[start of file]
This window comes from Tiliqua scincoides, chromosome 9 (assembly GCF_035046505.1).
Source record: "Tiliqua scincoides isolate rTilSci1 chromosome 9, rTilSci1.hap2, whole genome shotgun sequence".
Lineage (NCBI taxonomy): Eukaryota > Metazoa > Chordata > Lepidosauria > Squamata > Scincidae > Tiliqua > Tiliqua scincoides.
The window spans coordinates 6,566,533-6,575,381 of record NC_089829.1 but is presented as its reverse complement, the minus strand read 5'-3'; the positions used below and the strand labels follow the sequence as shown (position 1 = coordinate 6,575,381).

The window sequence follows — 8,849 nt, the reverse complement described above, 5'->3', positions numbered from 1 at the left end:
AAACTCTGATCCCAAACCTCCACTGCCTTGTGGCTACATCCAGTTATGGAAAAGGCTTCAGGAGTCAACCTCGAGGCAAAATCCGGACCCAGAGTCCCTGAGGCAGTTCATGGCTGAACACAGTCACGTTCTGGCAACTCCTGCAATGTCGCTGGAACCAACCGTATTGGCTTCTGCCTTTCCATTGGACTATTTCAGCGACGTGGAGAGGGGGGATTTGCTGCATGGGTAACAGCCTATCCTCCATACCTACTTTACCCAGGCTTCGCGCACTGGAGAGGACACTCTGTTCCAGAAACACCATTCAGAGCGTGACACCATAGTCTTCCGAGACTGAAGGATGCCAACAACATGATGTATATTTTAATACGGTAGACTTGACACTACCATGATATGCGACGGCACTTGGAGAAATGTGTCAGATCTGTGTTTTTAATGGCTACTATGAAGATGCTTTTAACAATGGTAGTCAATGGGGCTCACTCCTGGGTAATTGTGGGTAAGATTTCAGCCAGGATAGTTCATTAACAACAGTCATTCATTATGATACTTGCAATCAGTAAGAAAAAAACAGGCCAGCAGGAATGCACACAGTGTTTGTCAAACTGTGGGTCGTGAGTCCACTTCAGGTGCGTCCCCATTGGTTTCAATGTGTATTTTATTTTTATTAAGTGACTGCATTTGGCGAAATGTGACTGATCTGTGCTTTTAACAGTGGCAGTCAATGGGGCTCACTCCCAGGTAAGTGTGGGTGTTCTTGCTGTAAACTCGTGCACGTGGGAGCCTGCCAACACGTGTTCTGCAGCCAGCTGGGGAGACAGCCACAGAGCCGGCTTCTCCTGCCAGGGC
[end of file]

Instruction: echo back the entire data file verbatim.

This window comes from Tiliqua scincoides, chromosome 9 (assembly GCF_035046505.1).
Source record: "Tiliqua scincoides isolate rTilSci1 chromosome 9, rTilSci1.hap2, whole genome shotgun sequence".
Lineage (NCBI taxonomy): Eukaryota > Metazoa > Chordata > Lepidosauria > Squamata > Scincidae > Tiliqua > Tiliqua scincoides.
The window spans coordinates 6,566,533-6,575,381 of record NC_089829.1 but is presented as its reverse complement, the minus strand read 5'-3'; the positions used below and the strand labels follow the sequence as shown (position 1 = coordinate 6,575,381).

The window sequence follows — 8,849 nt, the reverse complement described above, 5'->3', positions numbered from 1 at the left end:
AAACTCTGATCCCAAACCTCCACTGCCTTGTGGCTACATCCAGTTATGGAAAAGGCTTCAGGAGTCAACCTCGAGGCAAAATCCGGACCCAGAGTCCCTGAGGCAGTTCATGGCTGAACACAGTCACGTTCTGGCAACTCCTGCAATGTCGCTGGAACCAACCGTATTGGCTTCTGCCTTTCCATTGGACTATTTCAGCGACGTGGAGAGGGGGGATTTGCTGCATGGGTAACAGCCTATCCTCCATACCTACTTTACCCAGGCTTCGCGCACTGGAGAGGACACTCTGTTCCAGAAACACCATTCAGAGCGTGACACCATAGTCTTCCGAGACTGAAGGATGCCAACAACATGATGTATATTTTAATACGGTAGACTTGACACTACCATGATATGCGACGGCACTTGGAGAAATGTGTCAGATCTGTGTTTTTAATGGCTACTATGAAGATGCTTTTAACAATGGTAGTCAATGGGGCTCACTCCTGGGTAATTGTGGGTAAGATTTCAGCCAGGATAGTTCATTAACAACAGTCATTCATTATGATACTTGCAATCAGTAAGAAAAAAACAGGCCAGCAGGAATGCACACAGTGTTTGTCAAACTGTGGGTCGTGAGTCCACTTCAGGTGCGTCCCCATTGGTTTCAATGTGTATTTTATTTTTATTAAGTGACTGCATTTGGCGAAATGTGACTGATCTGTGCTTTTAACAGTGGCAGTCAATGGGGCTCACTCCCAGGTAAGTGTGGGTGTTCTTGCTGTAAACTCGTGCACGTGGGAGCCTGCCAACACGTGTTCTGCAGCCAGCTGGGGAGACAGCCACAGAGCCGGCTTCTCCTGCCAGGGC